This post is for myself as much as it is for you.  Specifically, it is for those who keep going hurrier but just get behinder.

I once had the blessing of playing in Carnegie Hall.  That night changed my life.  I mark it as the red letter day of my spiritual life when I felt a witness, stronger than I ever had before, that God knows and loves me personally.  But, I walked away with a growing amount of lessons stemming from that experience.  One, is about resonance.

At its simplest (most beautiful), “resonance” is the prolongation of a sound created by a surrounding space.  It is an “aggregate of echoes,” said one musicologist.  The musicians delight is a masterful hall with deep resonance.  The resonance there in Carnegie Hall was unlike anything I’d ever experienced.  A somewhat bold sound could reverberate for eleven, maybe fifteen seconds.

A couple months ago, I hit one of those times when life seemed way too full and I felt like I had hit my wall — the stress had stressed me out.  The hurrier I went, the behinder I got.  Somehow my thoughts landed on Carnegie Hall.  I thought about that resonance.  (I think I was dreaming of better days).  I’ve always connected resonance and vibration — especially that special kind that comes from music — with the Spirit of God.  (How many times have we used the phrase, “As the Spirit speaks, your spirit will resonate with the its presence and feel as though you’re hearing something you’ve heard before”?)  I knew my stress had pushed out the Spirit and I wanted to resonate again.

“How does Carnegie Hall create resonance?” I wondered.

Plutarch said in Morals: “Let us see (I say) what resonance and melodie bare wood may yeeld.”  It’s amazing to think that Carnegie Hall is just an elaborate collection of bare wood dressed in fabrics and metals.  And yet, more than any of these, the Hall is filled with space. Empty space is what makes up most every hall — most every place of resonance.  It’s the empty space that allows the place to resonate and echo.  Fill it with straw and you can’t hear a tuba.

Sometimes, I fill my life so full of straw that I can’t hear a tuba.  Or, the trumpet of the Lord’s angels.  Or even the woodwind whisper of the Spirit of God.  So often, I pack my life so entirely full that there is no room left for resonance between the walls of bare wood.

Not that we should be empty.  There’s a balance of course.  Carnegie Hall has found it such that even if the wood and chairs were to be coupled by 5,000 people, there would still be enormous space left for resonance.  In fact, the very purpose of the resonance, in this place, is for it to fill a full hall.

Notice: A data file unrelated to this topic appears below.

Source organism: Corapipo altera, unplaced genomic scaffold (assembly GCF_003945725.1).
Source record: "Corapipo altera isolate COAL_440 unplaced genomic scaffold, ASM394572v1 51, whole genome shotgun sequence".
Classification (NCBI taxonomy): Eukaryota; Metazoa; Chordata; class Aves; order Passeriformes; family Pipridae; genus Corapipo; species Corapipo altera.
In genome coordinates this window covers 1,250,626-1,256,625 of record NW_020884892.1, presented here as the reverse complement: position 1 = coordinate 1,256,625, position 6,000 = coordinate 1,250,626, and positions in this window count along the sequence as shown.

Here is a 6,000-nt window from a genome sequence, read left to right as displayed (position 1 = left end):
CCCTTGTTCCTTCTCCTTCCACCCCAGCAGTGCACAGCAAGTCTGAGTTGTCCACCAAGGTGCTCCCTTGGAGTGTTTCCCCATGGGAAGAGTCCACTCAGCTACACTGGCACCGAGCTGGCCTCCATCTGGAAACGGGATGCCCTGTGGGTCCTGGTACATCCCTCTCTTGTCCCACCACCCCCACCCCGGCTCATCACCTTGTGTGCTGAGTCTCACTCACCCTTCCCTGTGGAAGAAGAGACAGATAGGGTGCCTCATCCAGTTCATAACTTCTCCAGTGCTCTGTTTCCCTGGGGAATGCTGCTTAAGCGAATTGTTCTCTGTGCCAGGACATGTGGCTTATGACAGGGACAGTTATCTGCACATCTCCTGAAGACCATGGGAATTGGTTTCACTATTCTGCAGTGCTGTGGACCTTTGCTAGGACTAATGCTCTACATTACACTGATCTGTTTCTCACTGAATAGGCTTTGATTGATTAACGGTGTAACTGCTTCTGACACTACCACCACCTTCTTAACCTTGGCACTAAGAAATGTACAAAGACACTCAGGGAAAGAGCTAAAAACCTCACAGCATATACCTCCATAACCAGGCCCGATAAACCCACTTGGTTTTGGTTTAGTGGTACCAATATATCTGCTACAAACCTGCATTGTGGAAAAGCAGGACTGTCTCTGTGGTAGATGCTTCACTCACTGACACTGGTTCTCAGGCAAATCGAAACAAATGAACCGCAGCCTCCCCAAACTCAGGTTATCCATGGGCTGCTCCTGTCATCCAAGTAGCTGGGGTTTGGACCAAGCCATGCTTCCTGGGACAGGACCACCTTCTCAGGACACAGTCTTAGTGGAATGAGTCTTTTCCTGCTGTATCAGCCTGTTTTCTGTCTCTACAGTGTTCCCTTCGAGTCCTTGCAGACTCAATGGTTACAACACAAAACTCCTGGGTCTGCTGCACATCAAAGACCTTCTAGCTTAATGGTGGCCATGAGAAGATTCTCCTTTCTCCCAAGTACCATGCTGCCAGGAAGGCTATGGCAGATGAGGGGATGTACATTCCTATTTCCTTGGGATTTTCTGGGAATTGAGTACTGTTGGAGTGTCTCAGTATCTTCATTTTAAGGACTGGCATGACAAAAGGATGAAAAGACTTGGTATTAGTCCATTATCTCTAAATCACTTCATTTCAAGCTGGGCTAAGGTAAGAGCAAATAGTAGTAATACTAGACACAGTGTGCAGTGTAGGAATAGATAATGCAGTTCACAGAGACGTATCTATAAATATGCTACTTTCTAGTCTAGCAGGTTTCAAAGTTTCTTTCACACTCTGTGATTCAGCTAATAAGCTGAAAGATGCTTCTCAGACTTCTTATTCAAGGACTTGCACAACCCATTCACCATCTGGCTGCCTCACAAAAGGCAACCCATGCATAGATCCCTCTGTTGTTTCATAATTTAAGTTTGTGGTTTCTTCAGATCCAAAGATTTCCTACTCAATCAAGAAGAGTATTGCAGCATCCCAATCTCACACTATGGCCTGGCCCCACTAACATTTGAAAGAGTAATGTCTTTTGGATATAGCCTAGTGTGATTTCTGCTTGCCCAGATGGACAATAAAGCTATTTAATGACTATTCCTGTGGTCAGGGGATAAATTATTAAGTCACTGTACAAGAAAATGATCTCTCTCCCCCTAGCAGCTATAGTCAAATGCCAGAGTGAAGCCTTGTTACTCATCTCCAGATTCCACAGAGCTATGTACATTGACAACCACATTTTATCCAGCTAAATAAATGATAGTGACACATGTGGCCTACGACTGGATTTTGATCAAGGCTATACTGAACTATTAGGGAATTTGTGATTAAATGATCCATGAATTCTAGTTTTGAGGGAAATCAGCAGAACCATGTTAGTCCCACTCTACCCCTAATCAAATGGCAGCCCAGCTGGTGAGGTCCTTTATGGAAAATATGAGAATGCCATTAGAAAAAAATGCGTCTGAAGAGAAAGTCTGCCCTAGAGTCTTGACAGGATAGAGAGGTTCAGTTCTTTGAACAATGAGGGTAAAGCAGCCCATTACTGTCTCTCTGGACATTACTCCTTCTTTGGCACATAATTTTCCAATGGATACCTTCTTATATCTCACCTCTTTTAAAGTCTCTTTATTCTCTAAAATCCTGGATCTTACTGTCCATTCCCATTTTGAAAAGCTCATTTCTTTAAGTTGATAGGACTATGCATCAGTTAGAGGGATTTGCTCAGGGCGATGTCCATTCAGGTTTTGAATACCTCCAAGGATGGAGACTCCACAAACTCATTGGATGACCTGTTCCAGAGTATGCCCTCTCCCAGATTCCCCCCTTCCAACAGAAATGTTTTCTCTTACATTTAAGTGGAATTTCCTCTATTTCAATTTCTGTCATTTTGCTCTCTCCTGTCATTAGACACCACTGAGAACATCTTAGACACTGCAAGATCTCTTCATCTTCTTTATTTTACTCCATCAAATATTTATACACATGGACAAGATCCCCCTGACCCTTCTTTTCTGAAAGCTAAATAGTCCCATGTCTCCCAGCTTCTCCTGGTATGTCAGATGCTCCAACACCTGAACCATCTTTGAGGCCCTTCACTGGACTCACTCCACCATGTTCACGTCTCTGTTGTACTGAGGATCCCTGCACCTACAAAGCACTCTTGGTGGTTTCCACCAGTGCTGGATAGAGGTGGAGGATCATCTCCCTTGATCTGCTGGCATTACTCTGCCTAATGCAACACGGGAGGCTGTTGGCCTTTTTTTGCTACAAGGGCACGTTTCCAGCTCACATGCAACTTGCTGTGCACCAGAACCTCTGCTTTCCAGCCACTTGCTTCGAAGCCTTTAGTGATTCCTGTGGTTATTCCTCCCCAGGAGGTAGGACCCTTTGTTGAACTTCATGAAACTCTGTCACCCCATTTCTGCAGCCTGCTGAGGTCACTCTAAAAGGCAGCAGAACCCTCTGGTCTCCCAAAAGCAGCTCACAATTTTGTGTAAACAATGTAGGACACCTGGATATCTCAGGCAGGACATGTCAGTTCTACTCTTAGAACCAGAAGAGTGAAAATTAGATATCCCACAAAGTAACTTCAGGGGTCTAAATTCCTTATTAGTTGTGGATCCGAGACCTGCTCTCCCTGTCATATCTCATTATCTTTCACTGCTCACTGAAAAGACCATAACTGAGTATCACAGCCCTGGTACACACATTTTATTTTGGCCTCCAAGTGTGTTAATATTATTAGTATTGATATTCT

The very purpose of the Spirit is to resonate in our full hearts, and to vibrate within our lives full of “good causes” (D&C 58:27) — to sound and re-sound within our minds full of a testimony of the Gospel and to spill out of our mouths to fill the souls of eager listeners, perhaps in full meeting place,s or full family rooms, or in times full of troubles.  The Spirit seeks a full house, both within and among us.

But, we must be still if we are to invite the resonance.  “Be still and know that I am God,” said the Lord through the Psalmist (Ps. 46:10).  It may have been a throw back to the verse, “Stand in awe, and sin not: commune with your own heart upon your bed, and be still. Selah [or, a “musical rest”].” (Ps. 4:4).  And then, as if to speak to the most righteous of hurriers, He spoke of this same stillness as a form of faith when He reassured, “Therefore, let your hearts be comforted concerning Zion; for all flesh is in mine hands; be still and know that I am God.” (D&C 101:16).

If we are to invite resonance, we must fill our lives with the right things — with holy things.  If our bare wood is to truly “yeeld” resonance, we must master the art of slowing down in times of turbulence, and of setting our priorities. We must take time to be silent, take time in the scriptures, take time away from the world, and cherish time in sacred places.  We must strip ourselves of the gaudy ornaments, the unnecessary decorations, the good but unwise uses and be instead, content to be bare wood at times.  And perhaps most importantly, we must bear in mind that of itself, the Hall cannot create resonance.  It can only invite in those who can fill her space with the soundest of things.  There, in the interplay of wood and wind — of soul and Spirit — is found our glorious resonance.

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